Op Amp problem

Discussion in 'The Projects Forum' started by bobk, Jul 20, 2008.

  1. bobk

    Thread Starter New Member

    Jul 20, 2008
    7
    0
    Probably really a designer problem :)

    I am trying to use a TL082 FET Op Amp to amplify a DC signal into a range useable by an A/D device. I have breadboarded the op amp as a non-inverting amplifier using two resistors to determine the gain. The circuit is the basic one that is shown in most op amp discussions. The resisters are measured at 9.82M, connected between the output and the inverting input, and 32.6K, connected between the inverting input and ground. These are the only components in the circuit. Calculated gain of ~ 302.

    My input signal varies from ~ 8 mv to 11.8 mv. The signal positive is connected to the non-inverting input, the signal negative is connected to ground. I have two 9V batteries supplying +/- 9V, with ground connected to the signal ground.

    My measurements show that a 8 mv input yields a 3.34V output, while an 11.8 mv input yields a 4.49V output. The gains are 417.5 and 380.5 respectively.

    I'm obviously not using the op amp correctly. The gains are wrong, but even more important, they are not the same. Varying the input signal results in varying gains, which definitely isn't right.

    All I want was a simple signal conditioner circuit, seems my very simple circuit is not very stable. Any advice ?

    Thanks,

    Bob
     
  2. bertus

    Administrator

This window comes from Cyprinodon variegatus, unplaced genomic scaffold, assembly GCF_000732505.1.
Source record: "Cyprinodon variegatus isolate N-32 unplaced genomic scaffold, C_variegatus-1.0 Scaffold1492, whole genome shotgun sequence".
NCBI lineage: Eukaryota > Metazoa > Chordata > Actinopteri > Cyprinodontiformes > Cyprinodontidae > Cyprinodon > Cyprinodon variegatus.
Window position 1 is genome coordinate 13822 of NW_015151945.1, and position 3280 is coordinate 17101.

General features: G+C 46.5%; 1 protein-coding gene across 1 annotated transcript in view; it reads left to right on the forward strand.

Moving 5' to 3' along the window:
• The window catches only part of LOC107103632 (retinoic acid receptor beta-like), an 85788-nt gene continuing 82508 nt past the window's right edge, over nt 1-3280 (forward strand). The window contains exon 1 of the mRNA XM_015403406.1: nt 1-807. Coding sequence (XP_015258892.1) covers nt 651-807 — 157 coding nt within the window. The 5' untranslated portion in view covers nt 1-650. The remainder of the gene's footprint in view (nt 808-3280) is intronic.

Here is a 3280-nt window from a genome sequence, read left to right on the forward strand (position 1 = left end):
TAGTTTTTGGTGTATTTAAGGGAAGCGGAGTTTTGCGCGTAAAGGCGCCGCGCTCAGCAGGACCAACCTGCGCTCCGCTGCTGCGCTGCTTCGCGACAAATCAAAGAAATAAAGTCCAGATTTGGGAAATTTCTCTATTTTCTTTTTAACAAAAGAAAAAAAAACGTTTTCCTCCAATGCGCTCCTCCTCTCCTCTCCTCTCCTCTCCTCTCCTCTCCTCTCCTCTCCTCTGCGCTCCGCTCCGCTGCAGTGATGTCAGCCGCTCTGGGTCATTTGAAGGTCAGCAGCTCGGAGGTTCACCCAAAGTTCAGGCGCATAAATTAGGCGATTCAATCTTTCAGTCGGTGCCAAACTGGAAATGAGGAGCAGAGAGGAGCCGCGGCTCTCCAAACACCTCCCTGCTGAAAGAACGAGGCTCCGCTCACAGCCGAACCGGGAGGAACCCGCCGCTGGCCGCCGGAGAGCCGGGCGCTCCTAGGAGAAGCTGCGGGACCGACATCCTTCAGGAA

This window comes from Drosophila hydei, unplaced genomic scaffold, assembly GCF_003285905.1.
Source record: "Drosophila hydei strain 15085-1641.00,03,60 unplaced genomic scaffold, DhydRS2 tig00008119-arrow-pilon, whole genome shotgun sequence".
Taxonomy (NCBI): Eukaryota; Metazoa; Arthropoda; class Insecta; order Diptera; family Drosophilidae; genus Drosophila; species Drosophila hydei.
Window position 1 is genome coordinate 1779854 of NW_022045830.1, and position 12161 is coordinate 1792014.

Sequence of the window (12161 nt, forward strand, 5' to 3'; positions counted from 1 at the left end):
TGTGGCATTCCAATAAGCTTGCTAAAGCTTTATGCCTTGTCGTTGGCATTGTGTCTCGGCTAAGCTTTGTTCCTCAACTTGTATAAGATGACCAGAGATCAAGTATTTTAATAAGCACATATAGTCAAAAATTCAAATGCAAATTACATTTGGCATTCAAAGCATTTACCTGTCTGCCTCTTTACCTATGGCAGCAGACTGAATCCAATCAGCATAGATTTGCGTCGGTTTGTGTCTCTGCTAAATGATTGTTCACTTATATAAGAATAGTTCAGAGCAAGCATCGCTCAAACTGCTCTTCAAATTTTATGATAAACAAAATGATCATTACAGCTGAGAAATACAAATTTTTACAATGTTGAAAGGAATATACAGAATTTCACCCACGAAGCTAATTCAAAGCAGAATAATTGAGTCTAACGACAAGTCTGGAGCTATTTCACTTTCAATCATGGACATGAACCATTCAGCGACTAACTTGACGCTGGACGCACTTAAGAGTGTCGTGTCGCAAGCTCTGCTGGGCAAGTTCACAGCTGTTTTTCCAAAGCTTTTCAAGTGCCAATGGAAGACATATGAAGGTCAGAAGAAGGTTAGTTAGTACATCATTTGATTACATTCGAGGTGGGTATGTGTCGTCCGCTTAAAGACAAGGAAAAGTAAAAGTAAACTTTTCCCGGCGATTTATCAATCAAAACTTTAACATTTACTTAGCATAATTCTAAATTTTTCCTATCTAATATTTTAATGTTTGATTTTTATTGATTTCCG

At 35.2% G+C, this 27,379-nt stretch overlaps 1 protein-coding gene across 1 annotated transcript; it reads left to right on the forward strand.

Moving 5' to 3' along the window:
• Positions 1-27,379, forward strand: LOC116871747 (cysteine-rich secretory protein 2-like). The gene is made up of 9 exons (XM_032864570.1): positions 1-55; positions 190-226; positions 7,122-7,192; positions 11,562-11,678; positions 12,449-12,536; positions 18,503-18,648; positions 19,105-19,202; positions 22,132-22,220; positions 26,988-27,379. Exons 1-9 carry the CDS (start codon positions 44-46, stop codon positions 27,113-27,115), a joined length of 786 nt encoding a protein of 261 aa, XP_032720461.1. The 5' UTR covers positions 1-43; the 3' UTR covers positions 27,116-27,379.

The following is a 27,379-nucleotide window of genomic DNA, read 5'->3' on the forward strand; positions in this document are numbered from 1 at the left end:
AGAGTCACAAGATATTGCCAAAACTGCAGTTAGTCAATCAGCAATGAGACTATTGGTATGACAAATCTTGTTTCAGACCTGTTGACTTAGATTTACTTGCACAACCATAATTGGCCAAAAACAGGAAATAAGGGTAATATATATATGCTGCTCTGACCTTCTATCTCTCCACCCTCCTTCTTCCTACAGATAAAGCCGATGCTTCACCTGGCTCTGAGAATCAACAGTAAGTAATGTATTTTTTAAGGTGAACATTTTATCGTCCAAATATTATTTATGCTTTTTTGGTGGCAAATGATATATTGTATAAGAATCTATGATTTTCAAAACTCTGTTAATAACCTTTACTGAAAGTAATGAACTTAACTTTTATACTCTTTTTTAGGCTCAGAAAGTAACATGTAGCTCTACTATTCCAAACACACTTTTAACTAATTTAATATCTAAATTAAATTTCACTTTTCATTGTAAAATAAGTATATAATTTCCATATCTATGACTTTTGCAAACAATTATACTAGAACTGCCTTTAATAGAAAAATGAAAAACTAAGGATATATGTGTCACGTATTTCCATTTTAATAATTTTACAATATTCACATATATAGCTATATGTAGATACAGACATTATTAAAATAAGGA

Apr 5, 2008
    15,648
    2,347
    Hello,

    I think you are having trouble with an offset.
    The offset at an TL081 / TL082 can be upto 20 mV depending on the model.
    I will attach a schematic for offset compensation.

    Greetings,
    Bertus
     
  3. blocco a spirale

    AAC Fanatic!

    Jun 18, 2008
    1,440
    368
    I haven't done any calculations on this but 9.8M is far too high. I suspect the input impedance of the op-amp is influencing the gain by loading the voltage divider.
     
  4. SgtWookie

    Expert

    Jul 17, 2007
    22,182
    1,728
    While the TL082 has high input impedance, it's not infinite. 9.82M is a very large resistance value.

    Try changing the inverting input to ground to 1k, and the feedback resistor to 302k. A 220k + 82k resistors in series will get you there.

    Resistors generate noise. Use a small cap, perhaps 470pF to 10nF, between the inverting input and ground to quiet things down.

    Bertus has a point with the offset, but TL082's don't have an offset adjust; that's only available with the TL081.